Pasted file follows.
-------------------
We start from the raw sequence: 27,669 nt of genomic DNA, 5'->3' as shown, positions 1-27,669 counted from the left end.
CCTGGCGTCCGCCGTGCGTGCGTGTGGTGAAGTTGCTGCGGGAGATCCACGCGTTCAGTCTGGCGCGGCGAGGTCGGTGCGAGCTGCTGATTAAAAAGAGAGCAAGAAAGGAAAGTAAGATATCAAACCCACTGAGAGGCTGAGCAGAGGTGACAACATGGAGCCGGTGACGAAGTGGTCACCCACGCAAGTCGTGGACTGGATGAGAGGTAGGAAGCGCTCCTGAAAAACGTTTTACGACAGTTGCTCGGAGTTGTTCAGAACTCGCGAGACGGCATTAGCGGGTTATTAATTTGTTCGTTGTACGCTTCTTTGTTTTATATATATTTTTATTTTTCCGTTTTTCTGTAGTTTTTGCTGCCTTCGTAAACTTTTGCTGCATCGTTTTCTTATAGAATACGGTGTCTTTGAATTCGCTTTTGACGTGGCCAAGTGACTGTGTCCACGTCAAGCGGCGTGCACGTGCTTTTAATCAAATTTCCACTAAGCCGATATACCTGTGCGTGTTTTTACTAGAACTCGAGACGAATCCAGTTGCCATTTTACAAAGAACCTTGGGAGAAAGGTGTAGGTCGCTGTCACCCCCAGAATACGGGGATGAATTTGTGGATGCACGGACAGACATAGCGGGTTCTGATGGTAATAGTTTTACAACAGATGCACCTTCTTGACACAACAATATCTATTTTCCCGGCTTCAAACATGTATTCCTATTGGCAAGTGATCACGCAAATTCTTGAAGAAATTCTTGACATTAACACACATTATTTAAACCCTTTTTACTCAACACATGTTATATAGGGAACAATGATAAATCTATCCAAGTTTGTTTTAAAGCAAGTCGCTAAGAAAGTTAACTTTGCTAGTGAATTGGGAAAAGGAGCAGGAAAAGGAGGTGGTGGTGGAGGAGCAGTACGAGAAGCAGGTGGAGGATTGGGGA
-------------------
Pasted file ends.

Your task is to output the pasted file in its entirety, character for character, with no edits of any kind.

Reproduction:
We start from the raw sequence: 27,669 nt of genomic DNA, 5'->3' as shown, positions 1-27,669 counted from the left end.
CCTGGCGTCCGCCGTGCGTGCGTGTGGTGAAGTTGCTGCGGGAGATCCACGCGTTCAGTCTGGCGCGGCGAGGTCGGTGCGAGCTGCTGATTAAAAAGAGAGCAAGAAAGGAAAGTAAGATATCAAACCCACTGAGAGGCTGAGCAGAGGTGACAACATGGAGCCGGTGACGAAGTGGTCACCCACGCAAGTCGTGGACTGGATGAGAGGTAGGAAGCGCTCCTGAAAAACGTTTTACGACAGTTGCTCGGAGTTGTTCAGAACTCGCGAGACGGCATTAGCGGGTTATTAATTTGTTCGTTGTACGCTTCTTTGTTTTATATATATTTTTATTTTTCCGTTTTTCTGTAGTTTTTGCTGCCTTCGTAAACTTTTGCTGCATCGTTTTCTTATAGAATACGGTGTCTTTGAATTCGCTTTTGACGTGGCCAAGTGACTGTGTCCACGTCAAGCGGCGTGCACGTGCTTTTAATCAAATTTCCACTAAGCCGATATACCTGTGCGTGTTTTTACTAGAACTCGAGACGAATCCAGTTGCCATTTTACAAAGAACCTTGGGAGAAAGGTGTAGGTCGCTGTCACCCCCAGAATACGGGGATGAATTTGTGGATGCACGGACAGACATAGCGGGTTCTGATGGTAATAGTTTTACAACAGATGCACCTTCTTGACACAACAATATCTATTTTCCCGGCTTCAAACATGTATTCCTATTGGCAAGTGATCACGCAAATTCTTGAAGAAATTCTTGACATTAACACACATTATTTAAACCCTTTTTACTCAACACATGTTATATAGGGAACAATGATAAATCTATCCAAGTTTGTTTTAAAGCAAGTCGCTAAGAAAGTTAACTTTGCTAGTGAATTGGGAAAAGGAGCAGGAAAAGGAGGTGGTGGTGGAGGAGCAGTACGAGAAGCAGGTGGAGGATTGGGGA